2014 Stanford Delegation

2014 Stanford Delegation
Stanford Delegation in the UCA Chapel

Sunday, March 20, 2011


"To have peace, you first need justice." -spoken by El Salvador's first woman Supreme Court Justice, Mirna Perla to our delegation today (with a loose translation courtesy of Danny).

Though in reference to the amnesty provided to former death squad members in the peace accords following the Salvadoran civil war, this quote resonates with all communities fighting for social justice.  Mirna shared with us tears for her husband who was assassinated during the civil war as a consequence of his position as the Director of the Non-Govermental Human Rights Commission.  Despite this sorrow her story was one of hope; she who was formerly labeled as "subversive" is now a respected human rights defender.  The hope of her story is one of many permeating the national feeling here.

We see this hope manifested as courage in the actions of Hector Berrios, a leader in the struggle for human rights in Cabanas.  Despite death threats he perseveres in the struggle, promoting the spread of information and the spread of solidarity.

We see the propagation of hope in the children of this country.  As Hannah mentioned yesterday, they're passion lent enthusiasm to the parade last night.  A parade for a man not of their lifetime, yet for great reason they have claimed as their own.  The youth energizes us, said Padre Luis after Mass today at Maria Madre de las Pobres.  Yet when I watch the church band comprised mostly of youth and the young girls who read Mass, I can't help but realize that the youth also inspires us.

And while this hope manifests itself in the young generation, we see its undying presence -molded with time-in the older generations.  When Padre Luis glorified both God and Romero at Mass, their love for their Lord and their Monsenor flowed through them, from their lips and from their spirits.  It was in this moment that I saw my Ita (my Salvadoran grandmother) in the faces of the elderly women around me.  Her words to me before I left echoed in my heart as I was humbled by the hope of the Salvadoran people.  A hope of such scale I have never before witnessed.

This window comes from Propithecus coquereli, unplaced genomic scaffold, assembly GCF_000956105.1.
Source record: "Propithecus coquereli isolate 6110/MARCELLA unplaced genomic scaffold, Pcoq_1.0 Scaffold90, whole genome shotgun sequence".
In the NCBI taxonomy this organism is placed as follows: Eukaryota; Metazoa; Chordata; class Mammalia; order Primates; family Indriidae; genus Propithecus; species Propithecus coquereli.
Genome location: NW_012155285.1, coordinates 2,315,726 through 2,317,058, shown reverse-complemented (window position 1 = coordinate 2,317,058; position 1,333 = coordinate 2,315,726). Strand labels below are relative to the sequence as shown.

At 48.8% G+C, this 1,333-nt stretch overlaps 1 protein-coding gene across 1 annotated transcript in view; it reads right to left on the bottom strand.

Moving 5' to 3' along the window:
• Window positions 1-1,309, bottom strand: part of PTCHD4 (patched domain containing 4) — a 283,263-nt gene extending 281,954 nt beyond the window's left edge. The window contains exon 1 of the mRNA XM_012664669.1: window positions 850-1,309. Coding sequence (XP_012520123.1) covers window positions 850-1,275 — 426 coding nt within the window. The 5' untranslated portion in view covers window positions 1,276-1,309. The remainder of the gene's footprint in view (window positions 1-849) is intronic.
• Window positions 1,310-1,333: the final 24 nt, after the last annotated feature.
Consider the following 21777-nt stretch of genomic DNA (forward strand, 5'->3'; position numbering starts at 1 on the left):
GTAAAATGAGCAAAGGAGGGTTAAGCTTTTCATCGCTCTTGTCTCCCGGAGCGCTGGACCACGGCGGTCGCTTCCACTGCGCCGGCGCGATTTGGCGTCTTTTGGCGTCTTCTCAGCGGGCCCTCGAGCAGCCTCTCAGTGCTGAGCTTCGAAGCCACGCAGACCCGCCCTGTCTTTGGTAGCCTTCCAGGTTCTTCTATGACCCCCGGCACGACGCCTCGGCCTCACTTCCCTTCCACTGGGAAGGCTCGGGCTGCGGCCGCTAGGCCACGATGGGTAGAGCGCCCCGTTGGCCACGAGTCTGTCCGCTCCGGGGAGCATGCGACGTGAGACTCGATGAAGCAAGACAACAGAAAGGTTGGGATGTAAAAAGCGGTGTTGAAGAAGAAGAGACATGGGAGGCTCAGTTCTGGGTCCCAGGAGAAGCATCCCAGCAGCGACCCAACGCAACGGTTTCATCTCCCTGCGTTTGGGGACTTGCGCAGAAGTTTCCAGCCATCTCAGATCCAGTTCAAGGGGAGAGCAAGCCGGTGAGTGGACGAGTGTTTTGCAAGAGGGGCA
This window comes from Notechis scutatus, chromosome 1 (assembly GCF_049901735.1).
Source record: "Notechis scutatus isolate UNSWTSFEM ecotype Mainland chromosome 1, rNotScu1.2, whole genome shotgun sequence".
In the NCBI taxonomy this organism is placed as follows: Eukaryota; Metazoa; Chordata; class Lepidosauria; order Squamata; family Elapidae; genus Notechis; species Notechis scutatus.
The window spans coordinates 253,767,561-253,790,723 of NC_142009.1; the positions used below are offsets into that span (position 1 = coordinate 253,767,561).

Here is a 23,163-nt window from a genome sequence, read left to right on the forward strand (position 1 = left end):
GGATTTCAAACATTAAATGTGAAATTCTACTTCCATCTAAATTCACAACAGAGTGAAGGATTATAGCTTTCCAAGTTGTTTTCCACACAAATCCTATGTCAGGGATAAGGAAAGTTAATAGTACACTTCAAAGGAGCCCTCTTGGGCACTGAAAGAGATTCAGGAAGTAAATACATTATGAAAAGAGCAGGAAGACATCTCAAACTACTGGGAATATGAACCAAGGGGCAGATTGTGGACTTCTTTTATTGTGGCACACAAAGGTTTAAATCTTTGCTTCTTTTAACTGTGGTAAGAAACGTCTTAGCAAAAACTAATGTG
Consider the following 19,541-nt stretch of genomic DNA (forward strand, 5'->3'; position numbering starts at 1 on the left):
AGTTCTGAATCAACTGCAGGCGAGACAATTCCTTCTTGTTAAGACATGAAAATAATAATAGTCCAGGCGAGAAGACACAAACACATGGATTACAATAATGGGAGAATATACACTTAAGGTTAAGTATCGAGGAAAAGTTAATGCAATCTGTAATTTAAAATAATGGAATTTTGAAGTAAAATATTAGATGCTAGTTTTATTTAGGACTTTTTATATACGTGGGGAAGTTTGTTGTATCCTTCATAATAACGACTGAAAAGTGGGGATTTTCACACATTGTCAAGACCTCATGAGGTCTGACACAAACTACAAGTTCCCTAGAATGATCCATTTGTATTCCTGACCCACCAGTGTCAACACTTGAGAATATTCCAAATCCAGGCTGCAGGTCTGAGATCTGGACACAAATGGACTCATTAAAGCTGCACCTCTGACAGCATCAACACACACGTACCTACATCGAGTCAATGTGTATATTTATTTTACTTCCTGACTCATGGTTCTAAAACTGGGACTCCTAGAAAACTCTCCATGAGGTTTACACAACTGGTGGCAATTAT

Though our speakers call for solidarity and though we have taken it as a buzzword for this trip, people seem keen to point out what could be counter efforts of Obama's visit.  Though out government and under it, our military, has undeniably committed disgraceful human rights violations I have seen hope in America for a change.  My dad is a Navy man currently stationed at a Spanish navy base shared with the Americans; here I have seen the power dynamics our country seems to play by.  My first day in Rota, the base CO opened his introductory speech with a humbling question: "How many foreign military bases are on US territory?  How many nations have military bases on foreign soil? We are in a privileged position."  Though I've seen this privileged position play out, I have also seen a striking degree of solidarity.  The Spanish and the American military communities have created a beautiful solidarity, working, socializing, praying, and committing to social causes together.  While I know that our nation still commits human rights violations, often facilitated by the military, I can't help but hope in the character of some of its current leaders to rectify these issues.

May we model our hope off that of the plentiful examples of the Salvadoran nation and incorporate it into solidarity with both our nation and others such that we can create a world of first justice, then peace.


1 comment:

  1. Hi Erin, I'm struck by the contrast of death squad members being given amnesty and yet a man who is fighting for human rights receives death threats. How difficult it must be to see the justice in that!